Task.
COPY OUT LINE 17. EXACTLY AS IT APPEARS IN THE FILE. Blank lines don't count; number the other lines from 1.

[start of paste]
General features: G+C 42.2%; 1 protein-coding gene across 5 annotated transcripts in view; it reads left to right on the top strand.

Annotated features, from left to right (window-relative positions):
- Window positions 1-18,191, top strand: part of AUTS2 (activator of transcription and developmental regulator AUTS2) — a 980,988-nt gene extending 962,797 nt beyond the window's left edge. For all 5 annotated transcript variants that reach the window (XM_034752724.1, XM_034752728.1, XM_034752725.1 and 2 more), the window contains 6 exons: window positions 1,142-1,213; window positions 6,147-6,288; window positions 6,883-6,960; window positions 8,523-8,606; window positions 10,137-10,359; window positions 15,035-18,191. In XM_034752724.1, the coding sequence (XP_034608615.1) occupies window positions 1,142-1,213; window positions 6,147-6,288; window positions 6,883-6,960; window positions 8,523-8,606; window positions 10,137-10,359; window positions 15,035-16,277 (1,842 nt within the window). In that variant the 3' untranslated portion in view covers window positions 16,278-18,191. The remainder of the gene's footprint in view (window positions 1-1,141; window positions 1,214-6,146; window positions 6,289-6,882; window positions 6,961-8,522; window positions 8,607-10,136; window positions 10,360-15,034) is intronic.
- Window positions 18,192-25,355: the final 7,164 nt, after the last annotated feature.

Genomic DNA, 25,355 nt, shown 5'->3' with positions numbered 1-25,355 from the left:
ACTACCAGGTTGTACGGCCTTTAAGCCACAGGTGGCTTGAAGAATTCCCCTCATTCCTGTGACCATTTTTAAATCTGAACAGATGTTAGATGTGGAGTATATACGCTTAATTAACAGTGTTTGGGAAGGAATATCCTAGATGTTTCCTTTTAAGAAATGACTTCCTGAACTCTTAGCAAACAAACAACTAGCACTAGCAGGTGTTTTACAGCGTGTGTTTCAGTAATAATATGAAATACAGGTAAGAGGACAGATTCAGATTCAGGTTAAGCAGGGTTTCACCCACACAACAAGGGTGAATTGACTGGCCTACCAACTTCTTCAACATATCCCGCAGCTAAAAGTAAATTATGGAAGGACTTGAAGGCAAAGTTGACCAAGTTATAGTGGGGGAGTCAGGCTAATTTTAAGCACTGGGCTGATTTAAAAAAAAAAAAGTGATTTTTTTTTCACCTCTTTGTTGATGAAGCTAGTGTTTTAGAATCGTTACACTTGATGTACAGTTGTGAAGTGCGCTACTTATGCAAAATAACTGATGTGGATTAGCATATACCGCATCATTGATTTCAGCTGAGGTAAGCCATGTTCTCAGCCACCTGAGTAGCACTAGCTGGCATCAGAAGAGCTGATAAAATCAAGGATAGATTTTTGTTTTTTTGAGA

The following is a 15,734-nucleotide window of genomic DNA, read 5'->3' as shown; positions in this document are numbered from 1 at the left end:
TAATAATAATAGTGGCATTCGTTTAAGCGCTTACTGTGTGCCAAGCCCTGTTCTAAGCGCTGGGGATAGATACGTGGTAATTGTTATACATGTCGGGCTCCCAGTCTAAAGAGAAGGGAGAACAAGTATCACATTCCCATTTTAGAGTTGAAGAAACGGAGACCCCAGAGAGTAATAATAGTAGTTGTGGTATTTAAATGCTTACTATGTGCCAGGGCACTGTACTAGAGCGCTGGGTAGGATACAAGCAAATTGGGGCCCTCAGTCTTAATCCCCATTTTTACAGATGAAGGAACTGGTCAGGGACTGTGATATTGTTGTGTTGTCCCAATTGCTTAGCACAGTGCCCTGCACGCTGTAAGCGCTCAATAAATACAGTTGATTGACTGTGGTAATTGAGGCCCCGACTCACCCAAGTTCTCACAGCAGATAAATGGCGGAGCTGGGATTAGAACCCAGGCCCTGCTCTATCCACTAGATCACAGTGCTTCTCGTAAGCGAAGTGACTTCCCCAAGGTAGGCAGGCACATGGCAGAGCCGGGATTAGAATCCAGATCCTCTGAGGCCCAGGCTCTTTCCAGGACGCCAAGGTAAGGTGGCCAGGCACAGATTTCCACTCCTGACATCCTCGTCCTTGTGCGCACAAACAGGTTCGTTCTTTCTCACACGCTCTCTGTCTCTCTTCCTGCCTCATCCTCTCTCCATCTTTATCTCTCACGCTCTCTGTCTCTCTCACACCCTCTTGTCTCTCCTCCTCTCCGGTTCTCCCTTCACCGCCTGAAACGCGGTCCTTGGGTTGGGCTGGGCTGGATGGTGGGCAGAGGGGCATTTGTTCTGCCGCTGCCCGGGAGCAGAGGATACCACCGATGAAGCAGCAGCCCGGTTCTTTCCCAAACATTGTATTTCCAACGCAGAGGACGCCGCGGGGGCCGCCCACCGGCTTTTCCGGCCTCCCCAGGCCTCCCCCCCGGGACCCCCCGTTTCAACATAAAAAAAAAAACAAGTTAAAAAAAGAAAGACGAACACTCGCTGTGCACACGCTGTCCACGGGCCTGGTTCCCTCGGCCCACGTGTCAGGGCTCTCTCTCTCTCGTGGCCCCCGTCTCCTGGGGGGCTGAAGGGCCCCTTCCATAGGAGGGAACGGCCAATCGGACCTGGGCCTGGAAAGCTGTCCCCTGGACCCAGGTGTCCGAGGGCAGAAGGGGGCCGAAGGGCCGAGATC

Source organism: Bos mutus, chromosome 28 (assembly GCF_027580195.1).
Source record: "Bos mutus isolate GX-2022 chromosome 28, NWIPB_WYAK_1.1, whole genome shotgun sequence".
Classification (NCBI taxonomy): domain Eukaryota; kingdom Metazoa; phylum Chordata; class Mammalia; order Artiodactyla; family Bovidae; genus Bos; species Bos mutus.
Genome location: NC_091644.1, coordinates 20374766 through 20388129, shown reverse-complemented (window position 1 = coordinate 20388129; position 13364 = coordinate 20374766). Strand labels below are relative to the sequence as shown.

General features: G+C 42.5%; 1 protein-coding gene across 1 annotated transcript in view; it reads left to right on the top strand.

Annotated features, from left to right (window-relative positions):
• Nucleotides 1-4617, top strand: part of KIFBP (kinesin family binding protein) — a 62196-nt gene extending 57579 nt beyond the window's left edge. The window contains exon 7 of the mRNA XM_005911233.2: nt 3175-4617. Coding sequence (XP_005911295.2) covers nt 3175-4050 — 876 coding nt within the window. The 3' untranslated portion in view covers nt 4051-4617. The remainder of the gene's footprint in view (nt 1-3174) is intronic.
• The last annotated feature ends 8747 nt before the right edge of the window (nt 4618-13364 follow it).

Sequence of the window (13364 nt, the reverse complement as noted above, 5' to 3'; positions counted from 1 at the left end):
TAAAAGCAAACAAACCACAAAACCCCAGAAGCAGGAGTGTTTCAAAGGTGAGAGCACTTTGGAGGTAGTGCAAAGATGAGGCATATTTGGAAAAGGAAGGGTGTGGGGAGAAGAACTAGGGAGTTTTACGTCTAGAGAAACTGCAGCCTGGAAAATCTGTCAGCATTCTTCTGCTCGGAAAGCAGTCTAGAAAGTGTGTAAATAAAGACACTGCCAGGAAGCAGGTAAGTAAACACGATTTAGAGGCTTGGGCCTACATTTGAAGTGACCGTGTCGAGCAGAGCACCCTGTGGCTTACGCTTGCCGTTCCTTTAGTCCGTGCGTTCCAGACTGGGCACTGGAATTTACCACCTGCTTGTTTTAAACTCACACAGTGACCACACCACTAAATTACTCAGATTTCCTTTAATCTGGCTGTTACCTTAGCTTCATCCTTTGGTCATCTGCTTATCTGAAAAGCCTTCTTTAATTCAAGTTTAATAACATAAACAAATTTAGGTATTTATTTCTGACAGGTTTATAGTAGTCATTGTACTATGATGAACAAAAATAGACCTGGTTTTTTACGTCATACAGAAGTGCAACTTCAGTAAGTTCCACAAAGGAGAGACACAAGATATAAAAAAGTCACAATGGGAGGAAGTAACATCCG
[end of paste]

Sequence of the window (13364 nt, the reverse complement as noted above, 5' to 3'; positions counted from 1 at the left end):